Transport doesn’t stop once your plane parks at the gate. It merely shifts from air to ground, and a wide collection of options present themselves. While hotel shuttles, private buses, and public transit can be researched in advance and generally offer a solid ‘yes’ or ‘no’ answer, when it comes to affordability and feasibility, one big debate looms: is it cheaper to rent a car or take a ride-share with a platform such as Uber? On a broad scale, it is impossible to claim that one is cheaper, better, or more appropriate than the other. It all comes to down to specific situations and locations. Let’s break it down.
How much does it cost to rent a car?
The simple answer is that it varies, a lot. The location, the make and model of vehicle, and the car rental company you use are all factors that will impact the price. To make matters even more frustrating, there are often multiple price points for the same car at the same rental shop in the same city. If you’re a member of a rewards program such as Hertz Club or Avis Preferred, for example, odds are you can snag a cheaper rate than a non-member. Also, prices tend to be higher during the week than on the weekend. Sometimes, even age plays a factor in car-rental cost — a 50-year-old with a long driving history can command a lower rate from certain companies than a 25-year-old. Advance booking makes a big difference as well — walking up to the counter is going to land you the most expensive rate possible.
But, what really matters in making a choice between renting a car and using ride-hailing app is how many miles you plan to travel. The general formula starts with a strong lean towards ride shares, with the pendulum moving towards rental cars the more miles you drive.
Let’s run through a quick scenario: You’re flying into Kansas City for the weekend. (We picked Kansas City for two reasons: the airport is located 25-30 minutes from the city center, which is typical in both American and international cities. Additionally, median transit costs in Kansas City can be easily shifted to other US cities.)
You plan to stay downtown the first night, eating and checking out the nightlife within walking distance of the hotel. An Uber ride from the airport costs $30.
But the next day your group hopes to head over to the Kansas side for BBQ. Your Uber ride out there costs $9 each way, plus $7 for three additional sightseeing stops. Your total Uber bill sits at $69. That night, you take an Uber out to a restaurant during peak hours, costing another $30 round trip.
With an Avis reservation made two weeks in advance, you’re looking at about $115 for three days in a compact car, so you’d have saved money by renting a car. But if you were to stay downtown throughout your stay and make cheap use of public transit, Uber would have cost you about half as much a car rental.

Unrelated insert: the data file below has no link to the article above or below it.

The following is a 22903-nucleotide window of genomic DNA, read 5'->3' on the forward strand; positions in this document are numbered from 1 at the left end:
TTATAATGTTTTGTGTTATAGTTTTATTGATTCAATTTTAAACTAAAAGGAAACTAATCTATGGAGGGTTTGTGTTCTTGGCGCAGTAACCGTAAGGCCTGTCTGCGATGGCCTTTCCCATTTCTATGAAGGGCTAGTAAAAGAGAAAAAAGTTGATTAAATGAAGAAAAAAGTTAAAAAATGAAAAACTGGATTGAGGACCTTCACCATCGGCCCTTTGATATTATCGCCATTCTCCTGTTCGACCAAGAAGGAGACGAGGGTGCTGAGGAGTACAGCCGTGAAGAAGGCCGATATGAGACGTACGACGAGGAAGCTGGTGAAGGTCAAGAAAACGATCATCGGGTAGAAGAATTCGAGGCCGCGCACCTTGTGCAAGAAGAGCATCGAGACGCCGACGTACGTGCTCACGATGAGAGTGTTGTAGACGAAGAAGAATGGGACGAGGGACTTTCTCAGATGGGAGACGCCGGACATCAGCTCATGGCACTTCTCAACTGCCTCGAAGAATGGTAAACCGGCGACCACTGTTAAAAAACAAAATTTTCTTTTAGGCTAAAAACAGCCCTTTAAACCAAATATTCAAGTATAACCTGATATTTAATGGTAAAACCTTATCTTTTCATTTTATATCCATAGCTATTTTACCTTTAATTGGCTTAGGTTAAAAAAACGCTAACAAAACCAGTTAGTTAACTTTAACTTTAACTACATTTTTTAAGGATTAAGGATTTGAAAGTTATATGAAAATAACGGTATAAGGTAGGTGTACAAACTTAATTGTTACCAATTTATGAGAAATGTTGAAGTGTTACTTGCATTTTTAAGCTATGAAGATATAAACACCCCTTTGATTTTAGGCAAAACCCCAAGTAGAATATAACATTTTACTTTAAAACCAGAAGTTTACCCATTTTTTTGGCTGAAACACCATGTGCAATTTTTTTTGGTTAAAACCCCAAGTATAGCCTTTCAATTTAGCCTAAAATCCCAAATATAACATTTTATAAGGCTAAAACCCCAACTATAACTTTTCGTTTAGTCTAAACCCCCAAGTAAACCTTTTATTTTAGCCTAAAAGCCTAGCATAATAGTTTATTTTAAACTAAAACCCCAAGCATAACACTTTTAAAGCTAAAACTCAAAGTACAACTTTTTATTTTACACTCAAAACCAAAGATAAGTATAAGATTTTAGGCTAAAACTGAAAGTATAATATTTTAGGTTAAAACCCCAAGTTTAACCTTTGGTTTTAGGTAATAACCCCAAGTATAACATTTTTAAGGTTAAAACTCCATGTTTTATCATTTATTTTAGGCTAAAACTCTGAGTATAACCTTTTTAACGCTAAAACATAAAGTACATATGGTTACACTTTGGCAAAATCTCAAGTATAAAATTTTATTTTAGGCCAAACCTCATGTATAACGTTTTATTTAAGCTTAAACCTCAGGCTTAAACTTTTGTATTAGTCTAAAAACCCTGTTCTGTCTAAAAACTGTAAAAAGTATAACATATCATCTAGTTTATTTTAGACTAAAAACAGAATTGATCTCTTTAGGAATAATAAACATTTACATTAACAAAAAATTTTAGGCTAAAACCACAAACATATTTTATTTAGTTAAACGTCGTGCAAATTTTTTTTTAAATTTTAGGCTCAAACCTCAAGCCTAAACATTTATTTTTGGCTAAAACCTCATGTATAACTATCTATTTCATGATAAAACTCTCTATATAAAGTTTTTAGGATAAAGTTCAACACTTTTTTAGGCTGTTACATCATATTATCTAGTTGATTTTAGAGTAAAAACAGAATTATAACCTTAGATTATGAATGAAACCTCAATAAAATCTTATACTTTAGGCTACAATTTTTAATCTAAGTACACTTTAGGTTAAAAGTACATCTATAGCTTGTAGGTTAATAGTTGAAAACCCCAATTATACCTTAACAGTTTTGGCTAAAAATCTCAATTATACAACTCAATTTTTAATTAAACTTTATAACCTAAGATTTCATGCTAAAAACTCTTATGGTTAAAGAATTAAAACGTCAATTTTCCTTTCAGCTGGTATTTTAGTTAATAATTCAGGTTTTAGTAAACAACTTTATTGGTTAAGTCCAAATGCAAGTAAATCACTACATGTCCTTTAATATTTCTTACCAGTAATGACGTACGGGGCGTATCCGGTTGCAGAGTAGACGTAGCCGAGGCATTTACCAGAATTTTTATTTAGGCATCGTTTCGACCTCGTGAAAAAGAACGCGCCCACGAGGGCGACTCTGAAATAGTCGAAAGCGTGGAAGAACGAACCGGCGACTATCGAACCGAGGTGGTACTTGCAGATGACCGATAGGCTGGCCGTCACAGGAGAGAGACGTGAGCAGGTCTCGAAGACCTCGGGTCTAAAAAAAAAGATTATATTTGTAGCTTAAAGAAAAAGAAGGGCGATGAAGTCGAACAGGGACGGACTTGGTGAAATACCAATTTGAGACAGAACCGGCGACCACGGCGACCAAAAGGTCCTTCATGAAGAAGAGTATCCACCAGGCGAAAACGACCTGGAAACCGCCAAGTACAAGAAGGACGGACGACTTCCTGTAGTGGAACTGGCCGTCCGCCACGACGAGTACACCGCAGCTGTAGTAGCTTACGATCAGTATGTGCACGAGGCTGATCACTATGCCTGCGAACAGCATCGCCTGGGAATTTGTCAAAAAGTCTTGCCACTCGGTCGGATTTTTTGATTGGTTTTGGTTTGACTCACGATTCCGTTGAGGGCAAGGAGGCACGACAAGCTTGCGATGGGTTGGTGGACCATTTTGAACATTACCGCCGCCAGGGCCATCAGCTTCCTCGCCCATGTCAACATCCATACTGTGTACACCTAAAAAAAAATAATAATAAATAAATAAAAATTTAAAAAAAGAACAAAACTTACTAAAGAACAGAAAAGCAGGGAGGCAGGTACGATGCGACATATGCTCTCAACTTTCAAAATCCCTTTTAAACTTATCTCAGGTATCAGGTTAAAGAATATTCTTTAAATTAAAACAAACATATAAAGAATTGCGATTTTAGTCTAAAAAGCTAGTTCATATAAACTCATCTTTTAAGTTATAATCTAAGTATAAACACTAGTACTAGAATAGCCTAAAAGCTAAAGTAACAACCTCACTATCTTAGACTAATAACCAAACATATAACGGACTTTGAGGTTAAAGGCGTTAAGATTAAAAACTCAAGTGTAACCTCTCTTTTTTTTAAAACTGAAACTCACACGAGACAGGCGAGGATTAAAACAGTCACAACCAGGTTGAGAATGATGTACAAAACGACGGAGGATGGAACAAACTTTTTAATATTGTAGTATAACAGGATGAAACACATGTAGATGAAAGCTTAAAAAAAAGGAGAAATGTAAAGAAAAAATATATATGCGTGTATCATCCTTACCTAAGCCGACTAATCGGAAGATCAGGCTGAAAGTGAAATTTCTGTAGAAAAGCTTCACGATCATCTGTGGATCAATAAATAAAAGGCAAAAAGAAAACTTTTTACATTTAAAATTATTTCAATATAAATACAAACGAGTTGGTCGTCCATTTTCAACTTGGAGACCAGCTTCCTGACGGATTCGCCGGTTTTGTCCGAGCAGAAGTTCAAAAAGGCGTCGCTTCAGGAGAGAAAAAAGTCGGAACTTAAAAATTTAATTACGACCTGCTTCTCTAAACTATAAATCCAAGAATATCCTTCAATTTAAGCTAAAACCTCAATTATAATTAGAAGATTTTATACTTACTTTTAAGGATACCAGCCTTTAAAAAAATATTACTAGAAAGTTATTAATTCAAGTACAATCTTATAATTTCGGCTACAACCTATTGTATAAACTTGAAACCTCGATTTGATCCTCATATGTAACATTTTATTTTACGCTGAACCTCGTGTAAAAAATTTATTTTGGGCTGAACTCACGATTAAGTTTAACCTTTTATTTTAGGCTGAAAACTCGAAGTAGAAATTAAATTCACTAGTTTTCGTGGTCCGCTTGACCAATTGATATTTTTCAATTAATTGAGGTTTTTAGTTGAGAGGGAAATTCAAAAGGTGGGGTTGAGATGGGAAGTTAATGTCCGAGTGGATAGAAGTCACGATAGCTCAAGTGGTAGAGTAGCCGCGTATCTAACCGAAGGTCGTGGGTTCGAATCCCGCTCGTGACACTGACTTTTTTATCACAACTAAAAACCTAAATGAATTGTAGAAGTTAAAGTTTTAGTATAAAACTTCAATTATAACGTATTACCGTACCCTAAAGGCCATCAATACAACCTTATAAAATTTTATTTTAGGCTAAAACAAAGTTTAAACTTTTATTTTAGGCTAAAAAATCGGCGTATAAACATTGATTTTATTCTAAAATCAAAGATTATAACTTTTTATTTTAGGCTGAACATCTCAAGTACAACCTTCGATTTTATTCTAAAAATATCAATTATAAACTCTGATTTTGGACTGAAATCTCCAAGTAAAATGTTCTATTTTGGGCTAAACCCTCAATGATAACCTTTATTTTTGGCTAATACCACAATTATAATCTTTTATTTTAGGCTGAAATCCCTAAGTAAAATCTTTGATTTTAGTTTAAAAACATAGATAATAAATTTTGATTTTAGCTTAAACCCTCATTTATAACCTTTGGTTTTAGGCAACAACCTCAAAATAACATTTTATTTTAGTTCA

A quick note on international car rentals
International car rentals are typically more expensive than Uber, partly because insurance laws vary by country. In Costa Rica, for example, most car rental companies require international tourists to buy mandatory insurance before they are allowed to rent a vehicle from them. Whether or not you have comprehensive coverage back home in the US, the company will not rent you a car unless you buy the insurance that they require. This is not a legal requirement implemented by the country, it is a policy of the individual car rental company itself. This typically adds upwards of $20 per day onto the total cost of your rental, and is often not included in the original quote (which may appears to be quite cheap).
Many countries, including Italy and Indonesia, require an international driver’s permit. Additionally, most US car insurance companies provide limited or no coverage beyond Canada or Mexico, with coverage in Mexico often being extremely limited. The burden of buying additional insurance often tips the hat in favor of using Uber or a local ride-sharing platform such as Grab in Asia, at least when it comes to cost.
When making travel plans, research the car rental regulations in the country you are heading to before taking off. Hidden fees and requirements at the checkout counter are a real bummer when you aren’t expecting them.
So, which is the best option?
The biggest factor you can employ when deciding whether it’s cheaper to rent a car or take Uber is how many stops you plan to make, and the total miles driven. Frequent stops skyrocket the total cost of ride sharing, while in a rental car the only added cost is the additional gas you’ll have to put in the tank before returning the vehicle. On the contrary, if you can get around on foot, bike, or with public transit throughout most of your trip and only need a car to get between a couple spots across town, Uber is the way to go.
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